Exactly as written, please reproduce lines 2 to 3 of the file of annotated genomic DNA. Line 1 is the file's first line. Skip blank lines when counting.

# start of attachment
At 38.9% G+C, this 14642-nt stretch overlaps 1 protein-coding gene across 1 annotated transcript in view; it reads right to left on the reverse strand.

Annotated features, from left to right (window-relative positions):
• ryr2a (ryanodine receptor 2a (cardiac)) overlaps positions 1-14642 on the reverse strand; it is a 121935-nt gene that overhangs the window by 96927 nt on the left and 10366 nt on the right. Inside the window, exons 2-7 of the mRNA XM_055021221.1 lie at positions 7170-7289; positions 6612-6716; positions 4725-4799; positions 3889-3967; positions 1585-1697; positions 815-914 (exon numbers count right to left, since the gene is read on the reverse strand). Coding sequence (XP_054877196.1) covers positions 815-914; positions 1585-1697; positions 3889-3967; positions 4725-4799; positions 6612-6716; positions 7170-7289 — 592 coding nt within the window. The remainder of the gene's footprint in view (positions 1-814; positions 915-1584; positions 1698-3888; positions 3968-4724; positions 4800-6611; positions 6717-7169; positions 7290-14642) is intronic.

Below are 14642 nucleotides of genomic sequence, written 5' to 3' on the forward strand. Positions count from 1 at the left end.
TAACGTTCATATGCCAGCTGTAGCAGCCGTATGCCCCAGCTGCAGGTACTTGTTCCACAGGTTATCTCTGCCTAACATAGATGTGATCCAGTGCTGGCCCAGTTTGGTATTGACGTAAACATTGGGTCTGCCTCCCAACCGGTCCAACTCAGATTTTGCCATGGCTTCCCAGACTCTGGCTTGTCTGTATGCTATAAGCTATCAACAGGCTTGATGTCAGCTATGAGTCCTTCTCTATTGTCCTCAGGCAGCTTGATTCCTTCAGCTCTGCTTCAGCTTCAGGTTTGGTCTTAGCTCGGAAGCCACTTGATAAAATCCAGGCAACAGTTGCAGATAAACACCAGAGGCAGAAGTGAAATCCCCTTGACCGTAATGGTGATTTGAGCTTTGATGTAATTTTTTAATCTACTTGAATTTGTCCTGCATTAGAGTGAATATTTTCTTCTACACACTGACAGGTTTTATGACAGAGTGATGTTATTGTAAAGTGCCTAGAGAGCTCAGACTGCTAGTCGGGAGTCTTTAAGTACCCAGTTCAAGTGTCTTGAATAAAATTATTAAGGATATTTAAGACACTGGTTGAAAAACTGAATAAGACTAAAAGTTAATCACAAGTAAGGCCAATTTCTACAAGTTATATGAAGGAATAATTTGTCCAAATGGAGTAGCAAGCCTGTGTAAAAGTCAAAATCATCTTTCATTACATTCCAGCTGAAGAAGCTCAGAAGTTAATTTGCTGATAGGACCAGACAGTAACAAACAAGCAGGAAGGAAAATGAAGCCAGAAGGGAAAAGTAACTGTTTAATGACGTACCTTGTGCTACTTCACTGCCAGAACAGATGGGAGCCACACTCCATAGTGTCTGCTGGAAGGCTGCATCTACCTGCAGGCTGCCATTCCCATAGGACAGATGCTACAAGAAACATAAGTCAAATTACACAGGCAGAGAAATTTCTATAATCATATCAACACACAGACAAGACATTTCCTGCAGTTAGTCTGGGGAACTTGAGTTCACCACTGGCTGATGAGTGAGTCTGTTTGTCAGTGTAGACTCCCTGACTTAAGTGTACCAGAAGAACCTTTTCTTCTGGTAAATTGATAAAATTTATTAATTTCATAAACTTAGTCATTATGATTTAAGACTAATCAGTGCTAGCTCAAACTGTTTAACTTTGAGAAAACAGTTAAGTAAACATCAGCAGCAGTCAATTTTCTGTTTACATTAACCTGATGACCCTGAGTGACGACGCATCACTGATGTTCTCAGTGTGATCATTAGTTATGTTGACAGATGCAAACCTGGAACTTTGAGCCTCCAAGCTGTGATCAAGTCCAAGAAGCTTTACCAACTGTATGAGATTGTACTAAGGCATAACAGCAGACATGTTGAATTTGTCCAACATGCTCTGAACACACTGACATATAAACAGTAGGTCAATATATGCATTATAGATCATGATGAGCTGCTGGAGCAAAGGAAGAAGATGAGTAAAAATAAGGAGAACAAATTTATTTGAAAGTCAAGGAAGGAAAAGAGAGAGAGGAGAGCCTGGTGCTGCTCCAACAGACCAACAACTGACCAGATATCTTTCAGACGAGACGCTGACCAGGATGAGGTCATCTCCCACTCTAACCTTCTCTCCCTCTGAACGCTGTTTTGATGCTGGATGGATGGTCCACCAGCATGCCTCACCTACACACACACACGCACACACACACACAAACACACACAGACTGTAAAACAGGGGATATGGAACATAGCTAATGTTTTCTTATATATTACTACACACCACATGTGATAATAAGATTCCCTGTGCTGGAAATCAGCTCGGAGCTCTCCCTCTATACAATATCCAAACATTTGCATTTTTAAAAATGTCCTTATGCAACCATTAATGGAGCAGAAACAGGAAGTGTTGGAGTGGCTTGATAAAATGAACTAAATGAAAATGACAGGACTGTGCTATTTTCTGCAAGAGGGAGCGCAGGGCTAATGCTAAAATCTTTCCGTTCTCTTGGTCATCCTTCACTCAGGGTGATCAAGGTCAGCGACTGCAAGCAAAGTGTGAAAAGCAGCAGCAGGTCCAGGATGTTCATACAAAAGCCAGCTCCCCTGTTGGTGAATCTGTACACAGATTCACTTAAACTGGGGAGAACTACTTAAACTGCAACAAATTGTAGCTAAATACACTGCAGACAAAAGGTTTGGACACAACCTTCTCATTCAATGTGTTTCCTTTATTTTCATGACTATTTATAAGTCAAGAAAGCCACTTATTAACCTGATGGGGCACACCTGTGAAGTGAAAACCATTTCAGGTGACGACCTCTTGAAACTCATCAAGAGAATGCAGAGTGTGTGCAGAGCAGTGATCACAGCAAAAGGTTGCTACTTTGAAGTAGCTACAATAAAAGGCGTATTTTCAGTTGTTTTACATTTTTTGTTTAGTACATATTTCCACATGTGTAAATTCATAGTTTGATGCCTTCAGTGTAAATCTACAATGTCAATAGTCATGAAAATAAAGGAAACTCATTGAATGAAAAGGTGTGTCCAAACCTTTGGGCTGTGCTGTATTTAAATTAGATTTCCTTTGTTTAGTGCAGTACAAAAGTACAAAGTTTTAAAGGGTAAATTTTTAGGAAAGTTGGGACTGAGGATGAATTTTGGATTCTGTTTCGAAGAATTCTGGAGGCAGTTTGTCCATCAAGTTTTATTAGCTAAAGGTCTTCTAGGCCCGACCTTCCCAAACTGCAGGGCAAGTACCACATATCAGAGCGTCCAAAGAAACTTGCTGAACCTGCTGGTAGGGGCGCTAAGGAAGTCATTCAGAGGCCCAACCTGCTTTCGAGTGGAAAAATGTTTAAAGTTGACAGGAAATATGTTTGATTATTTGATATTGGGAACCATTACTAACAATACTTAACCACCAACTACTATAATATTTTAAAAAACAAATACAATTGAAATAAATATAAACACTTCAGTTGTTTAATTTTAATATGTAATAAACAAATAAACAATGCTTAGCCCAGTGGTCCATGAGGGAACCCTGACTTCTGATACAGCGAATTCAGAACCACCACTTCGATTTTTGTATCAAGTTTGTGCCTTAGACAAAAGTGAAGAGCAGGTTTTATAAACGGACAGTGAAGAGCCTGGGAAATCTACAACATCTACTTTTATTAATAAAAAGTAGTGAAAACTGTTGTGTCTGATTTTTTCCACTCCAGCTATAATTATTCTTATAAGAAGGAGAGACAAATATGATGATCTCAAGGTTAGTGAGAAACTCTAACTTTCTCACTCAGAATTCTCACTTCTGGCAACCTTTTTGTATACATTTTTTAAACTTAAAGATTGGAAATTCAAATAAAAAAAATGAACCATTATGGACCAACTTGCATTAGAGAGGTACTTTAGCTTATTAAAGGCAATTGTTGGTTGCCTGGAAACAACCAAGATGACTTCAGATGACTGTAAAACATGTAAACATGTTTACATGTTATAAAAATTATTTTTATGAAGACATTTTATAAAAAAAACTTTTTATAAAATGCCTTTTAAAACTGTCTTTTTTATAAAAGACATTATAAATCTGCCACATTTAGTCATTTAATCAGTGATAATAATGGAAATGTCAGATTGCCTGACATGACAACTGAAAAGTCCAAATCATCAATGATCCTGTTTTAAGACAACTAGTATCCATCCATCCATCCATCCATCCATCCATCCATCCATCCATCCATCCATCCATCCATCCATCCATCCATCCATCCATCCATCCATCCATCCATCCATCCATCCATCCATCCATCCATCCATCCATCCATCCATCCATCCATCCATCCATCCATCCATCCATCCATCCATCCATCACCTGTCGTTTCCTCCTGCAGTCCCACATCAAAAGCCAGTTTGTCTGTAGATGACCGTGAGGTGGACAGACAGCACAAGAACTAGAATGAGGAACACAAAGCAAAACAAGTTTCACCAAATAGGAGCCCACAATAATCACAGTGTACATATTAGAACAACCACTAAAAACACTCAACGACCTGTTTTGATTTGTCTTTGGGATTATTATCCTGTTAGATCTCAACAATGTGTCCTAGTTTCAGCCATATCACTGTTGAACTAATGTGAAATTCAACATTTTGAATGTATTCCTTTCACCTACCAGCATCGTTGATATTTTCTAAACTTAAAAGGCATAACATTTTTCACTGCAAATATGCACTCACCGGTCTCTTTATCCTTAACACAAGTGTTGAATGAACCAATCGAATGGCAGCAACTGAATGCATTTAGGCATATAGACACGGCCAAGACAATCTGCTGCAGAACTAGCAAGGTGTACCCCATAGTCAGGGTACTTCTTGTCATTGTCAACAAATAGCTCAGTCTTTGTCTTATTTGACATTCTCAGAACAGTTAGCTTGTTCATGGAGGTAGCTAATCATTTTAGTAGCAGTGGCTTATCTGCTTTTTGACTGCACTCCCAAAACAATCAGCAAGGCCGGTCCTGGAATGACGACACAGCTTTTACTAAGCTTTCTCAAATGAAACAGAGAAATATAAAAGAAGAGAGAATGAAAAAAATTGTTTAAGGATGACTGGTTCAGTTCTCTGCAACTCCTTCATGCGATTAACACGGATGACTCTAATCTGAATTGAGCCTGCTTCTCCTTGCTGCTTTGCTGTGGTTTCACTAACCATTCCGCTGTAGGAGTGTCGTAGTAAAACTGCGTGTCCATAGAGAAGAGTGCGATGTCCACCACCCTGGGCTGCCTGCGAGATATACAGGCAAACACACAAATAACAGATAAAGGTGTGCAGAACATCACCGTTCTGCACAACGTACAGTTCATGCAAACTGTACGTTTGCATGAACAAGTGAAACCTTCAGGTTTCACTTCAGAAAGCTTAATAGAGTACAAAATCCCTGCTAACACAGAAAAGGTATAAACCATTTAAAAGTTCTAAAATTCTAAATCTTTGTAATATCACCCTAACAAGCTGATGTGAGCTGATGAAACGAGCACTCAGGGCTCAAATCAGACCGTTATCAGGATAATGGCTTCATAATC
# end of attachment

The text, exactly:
Annotated features, from left to right (window-relative positions):
• ryr2a (ryanodine receptor 2a (cardiac)) overlaps positions 1-14642 on the reverse strand; it is a 121935-nt gene that overhangs the window by 96927 nt on the left and 10366 nt on the right. Inside the window, exons 2-7 of the mRNA XM_055021221.1 lie at positions 7170-7289; positions 6612-6716; positions 4725-4799; positions 3889-3967; positions 1585-1697; positions 815-914 (exon numbers count right to left, since the gene is read on the reverse strand). Coding sequence (XP_054877196.1) covers positions 815-914; positions 1585-1697; positions 3889-3967; positions 4725-4799; positions 6612-6716; positions 7170-7289 — 592 coding nt within the window. The remainder of the gene's footprint in view (positions 1-814; positions 915-1584; positions 1698-3888; positions 3968-4724; positions 4800-6611; positions 6717-7169; positions 7290-14642) is intronic.